Price-wise, a standing or perched stairlift tends to cost a bit more than a standard straight model, but is usually less than curved one.
There are many possible reasons you need an outdoor stairlift, such as garden steps, steps or a steep driveway to the front door, or any other access reason.
Outdoor stairlifts can help aid any of these issues, and work in a very similar way to an indoor one, with straight and curved models available – the only difference being the weather and waterproof materials needed.
A lot of models will have a specially coated weather resistant track and, when not in use, the stairlift can be protected by a specially designed cover to guard them it from the elements.
A survey will be able to help you decide what type of stairlift you need, length and how to get power to it depending upon location. All major manufacturers we recommend on this site will carry out a free, no obligation survey to help you decide.
2. New or Reconditioned Stairlifts
A stairlift, particularly curved models, can be expensive. One option that may be available to you is getting a reconditioned stairlift which is one that has already been used in another home or building.
Don’t worry though, reconditioned stairlifts are often just as good as a new one, and have to go through strict checks and cleaning procedures before being released to a new owner.
Advantages of a reconditioned stairlift include:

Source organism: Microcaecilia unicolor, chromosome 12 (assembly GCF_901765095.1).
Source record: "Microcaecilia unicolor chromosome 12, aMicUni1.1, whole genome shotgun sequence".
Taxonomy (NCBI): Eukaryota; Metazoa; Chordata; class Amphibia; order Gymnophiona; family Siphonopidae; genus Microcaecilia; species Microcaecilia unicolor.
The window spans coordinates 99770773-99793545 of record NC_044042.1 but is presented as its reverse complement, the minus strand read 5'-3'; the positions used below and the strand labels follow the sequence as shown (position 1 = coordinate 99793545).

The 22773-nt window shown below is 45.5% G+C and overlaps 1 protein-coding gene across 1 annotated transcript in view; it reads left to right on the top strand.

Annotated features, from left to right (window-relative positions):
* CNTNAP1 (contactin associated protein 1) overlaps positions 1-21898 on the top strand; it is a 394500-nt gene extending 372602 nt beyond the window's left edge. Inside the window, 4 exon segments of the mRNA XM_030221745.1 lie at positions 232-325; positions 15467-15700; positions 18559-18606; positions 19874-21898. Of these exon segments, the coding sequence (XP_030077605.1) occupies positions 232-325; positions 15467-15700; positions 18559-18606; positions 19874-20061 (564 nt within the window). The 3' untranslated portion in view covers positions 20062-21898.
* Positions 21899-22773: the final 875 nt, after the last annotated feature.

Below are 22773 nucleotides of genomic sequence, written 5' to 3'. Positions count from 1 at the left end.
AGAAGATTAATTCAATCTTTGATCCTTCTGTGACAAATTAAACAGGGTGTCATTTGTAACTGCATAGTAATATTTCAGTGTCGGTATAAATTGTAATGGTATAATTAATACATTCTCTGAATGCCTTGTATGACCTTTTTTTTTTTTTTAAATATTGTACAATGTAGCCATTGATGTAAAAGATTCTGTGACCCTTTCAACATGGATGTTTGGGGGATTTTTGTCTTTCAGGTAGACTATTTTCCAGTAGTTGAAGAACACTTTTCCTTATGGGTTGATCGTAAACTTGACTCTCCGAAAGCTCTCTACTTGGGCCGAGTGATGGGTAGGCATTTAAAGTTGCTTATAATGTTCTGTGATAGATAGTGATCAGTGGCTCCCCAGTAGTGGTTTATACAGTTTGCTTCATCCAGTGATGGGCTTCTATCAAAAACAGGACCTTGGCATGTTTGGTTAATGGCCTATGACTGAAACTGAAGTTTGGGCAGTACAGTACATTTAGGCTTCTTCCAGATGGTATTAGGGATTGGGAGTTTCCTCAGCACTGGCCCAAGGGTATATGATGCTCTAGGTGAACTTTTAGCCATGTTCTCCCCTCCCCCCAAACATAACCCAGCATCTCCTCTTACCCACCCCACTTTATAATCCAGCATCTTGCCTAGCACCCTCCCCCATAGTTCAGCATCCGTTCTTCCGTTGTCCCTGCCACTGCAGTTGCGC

- They cost less
- They should still have a warranty and after-care options available
- They go through strict checks, maintenance and cleaning processes before being re-released
If you’re on a budget, this is definitely an option for you. If bought from a reputable company they will even come with a warranty for peace of mind.
Take a look at some of our recommended suppliers and see if a re-conditioned model is suitable for you.
New models are just that – brand new, full warranty and guarantees are standard.
3. Manual or Powered Footrests
All stairlift models will feature folding arms, seats and a footrest as standard, but there are also different types of footrest on some models such as:
- Manual Footrest: The majority of stairlifts available on the market have this type fitted as standard, which is simply a footrest which is lifted and lowered by hand. Most do have easy fold mechanisms to assist and lower the amount of effort required, but be aware if the stairlift user has lower back or bending issues, having a manual footrest may be a burden.
- Lever linked footrest: This type of footrest is lifted and lowered by a lever system, usually located at seat height. This is obviously beneficial to anyone who struggles to bend to the foot area level like you would have to on a manual version.
- Powered or automatic footrest: This type is becoming more common on the newer models of stairlifts, and allows a user to lower the footrest by simply pressing a switch, or even having the machine do this automatically when switched on or off, meaning the user doesn’t have to worry about it at all. Great for anyone with bending or mobility issues.
4. Type of Track
To allow the stairlift to get low enough for the user to mount and dismount when arriving at the bottom it is necessary for the stairlift rail or track to extend beyond the bottom of the staircase.